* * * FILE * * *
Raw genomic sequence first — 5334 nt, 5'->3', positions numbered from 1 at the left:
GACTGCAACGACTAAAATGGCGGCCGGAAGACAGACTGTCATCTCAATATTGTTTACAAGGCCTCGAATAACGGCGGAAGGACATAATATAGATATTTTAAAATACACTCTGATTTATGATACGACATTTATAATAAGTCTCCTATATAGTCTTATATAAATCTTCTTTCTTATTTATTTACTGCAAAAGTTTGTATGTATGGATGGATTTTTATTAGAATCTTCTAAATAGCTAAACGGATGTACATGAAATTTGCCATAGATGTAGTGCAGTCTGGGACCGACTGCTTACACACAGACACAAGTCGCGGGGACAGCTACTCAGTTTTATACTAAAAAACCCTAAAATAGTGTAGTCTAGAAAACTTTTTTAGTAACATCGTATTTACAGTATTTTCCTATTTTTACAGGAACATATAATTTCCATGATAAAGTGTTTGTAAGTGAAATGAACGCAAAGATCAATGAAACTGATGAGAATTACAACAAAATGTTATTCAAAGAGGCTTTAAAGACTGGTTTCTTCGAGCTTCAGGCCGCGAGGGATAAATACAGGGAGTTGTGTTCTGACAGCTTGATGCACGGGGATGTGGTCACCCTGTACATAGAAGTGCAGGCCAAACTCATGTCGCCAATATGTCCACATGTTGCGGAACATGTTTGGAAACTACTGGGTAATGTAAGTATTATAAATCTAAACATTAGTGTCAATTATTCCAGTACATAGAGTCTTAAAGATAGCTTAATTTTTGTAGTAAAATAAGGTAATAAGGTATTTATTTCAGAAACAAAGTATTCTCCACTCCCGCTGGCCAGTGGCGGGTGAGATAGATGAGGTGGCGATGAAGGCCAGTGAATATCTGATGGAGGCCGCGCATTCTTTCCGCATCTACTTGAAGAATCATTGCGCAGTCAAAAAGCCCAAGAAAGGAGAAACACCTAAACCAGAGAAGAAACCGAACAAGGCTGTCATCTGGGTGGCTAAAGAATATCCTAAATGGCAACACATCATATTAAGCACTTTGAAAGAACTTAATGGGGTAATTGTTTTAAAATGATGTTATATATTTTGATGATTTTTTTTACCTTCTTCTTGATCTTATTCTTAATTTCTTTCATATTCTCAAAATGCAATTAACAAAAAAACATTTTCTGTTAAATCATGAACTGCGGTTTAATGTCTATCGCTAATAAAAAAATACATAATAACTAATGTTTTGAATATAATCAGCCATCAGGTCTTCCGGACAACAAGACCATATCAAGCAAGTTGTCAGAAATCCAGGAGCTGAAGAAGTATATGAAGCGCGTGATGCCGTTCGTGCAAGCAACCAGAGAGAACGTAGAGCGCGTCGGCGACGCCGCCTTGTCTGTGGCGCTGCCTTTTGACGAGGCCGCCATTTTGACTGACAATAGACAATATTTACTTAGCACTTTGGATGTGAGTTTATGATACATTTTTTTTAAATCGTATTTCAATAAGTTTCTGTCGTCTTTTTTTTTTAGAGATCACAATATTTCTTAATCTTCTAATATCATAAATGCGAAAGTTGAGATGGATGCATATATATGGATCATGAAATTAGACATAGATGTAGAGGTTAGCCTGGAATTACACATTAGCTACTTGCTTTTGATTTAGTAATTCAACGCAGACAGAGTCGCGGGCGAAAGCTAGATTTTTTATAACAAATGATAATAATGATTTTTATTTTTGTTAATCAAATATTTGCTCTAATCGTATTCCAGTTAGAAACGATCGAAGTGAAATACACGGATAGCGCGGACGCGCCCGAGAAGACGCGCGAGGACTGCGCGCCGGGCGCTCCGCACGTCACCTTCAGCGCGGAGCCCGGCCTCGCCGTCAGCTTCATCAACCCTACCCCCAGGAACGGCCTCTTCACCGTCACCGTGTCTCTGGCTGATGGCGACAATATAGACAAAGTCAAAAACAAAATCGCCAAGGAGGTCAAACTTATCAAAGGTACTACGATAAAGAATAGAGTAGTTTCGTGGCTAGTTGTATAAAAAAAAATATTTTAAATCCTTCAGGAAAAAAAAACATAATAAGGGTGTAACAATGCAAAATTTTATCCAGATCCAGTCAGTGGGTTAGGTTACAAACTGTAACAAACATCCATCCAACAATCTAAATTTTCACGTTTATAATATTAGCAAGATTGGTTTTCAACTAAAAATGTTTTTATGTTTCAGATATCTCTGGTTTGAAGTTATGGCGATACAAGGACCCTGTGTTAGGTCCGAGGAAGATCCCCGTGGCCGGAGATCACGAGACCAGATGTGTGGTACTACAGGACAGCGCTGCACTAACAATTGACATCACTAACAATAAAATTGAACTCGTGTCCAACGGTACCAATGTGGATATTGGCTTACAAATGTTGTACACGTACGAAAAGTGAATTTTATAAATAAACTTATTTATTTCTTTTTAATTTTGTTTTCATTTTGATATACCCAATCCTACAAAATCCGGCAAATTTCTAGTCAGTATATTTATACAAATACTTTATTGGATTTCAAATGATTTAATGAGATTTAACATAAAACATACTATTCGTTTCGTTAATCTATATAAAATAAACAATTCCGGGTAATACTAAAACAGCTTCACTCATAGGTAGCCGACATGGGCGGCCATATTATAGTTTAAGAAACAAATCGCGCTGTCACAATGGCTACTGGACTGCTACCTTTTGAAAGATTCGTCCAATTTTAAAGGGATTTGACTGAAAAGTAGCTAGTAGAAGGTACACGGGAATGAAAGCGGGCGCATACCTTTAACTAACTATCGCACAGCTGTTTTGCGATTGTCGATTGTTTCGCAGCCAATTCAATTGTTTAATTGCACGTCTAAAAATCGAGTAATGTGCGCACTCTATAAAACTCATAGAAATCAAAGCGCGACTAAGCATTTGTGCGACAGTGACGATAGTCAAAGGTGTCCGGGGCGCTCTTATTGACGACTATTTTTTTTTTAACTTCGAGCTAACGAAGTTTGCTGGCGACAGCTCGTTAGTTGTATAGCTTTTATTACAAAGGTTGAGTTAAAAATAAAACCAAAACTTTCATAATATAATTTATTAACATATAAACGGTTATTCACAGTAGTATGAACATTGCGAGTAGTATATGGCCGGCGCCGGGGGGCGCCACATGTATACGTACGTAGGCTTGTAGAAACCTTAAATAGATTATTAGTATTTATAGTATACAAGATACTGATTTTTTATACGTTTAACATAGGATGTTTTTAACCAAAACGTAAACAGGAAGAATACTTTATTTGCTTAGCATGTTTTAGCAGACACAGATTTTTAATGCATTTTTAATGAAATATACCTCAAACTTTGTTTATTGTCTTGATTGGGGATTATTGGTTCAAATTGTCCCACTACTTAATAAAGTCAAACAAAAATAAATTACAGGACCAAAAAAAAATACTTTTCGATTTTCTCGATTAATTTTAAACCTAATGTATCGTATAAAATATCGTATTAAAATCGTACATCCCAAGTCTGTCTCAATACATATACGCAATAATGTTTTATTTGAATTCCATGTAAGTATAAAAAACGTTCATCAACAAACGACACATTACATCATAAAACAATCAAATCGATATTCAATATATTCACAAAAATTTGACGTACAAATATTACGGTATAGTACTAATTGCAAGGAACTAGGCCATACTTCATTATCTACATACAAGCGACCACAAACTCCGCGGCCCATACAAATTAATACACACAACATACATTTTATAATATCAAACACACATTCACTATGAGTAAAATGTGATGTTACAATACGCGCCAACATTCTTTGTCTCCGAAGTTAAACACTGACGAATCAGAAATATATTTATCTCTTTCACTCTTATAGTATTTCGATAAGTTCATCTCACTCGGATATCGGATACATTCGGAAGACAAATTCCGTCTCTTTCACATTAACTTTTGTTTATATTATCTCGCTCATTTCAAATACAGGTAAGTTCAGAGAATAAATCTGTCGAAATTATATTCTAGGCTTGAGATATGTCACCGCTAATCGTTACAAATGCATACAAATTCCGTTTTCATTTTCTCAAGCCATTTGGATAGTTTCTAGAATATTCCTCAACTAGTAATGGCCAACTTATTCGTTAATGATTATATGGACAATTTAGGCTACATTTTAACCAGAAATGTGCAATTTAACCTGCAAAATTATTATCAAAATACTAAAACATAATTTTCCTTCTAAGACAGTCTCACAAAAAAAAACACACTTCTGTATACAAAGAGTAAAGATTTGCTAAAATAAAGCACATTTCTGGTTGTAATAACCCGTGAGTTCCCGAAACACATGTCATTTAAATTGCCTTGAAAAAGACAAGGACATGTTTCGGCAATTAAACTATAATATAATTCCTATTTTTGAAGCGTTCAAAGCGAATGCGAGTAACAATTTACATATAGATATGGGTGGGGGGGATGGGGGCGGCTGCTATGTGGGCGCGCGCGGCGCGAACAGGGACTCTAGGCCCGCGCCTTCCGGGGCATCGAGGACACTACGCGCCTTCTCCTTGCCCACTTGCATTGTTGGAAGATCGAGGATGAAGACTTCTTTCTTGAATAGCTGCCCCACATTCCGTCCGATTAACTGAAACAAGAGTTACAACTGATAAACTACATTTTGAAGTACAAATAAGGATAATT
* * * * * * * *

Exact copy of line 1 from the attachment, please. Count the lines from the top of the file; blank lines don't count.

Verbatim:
Raw genomic sequence first — 5334 nt, 5'->3', positions numbered from 1 at the left: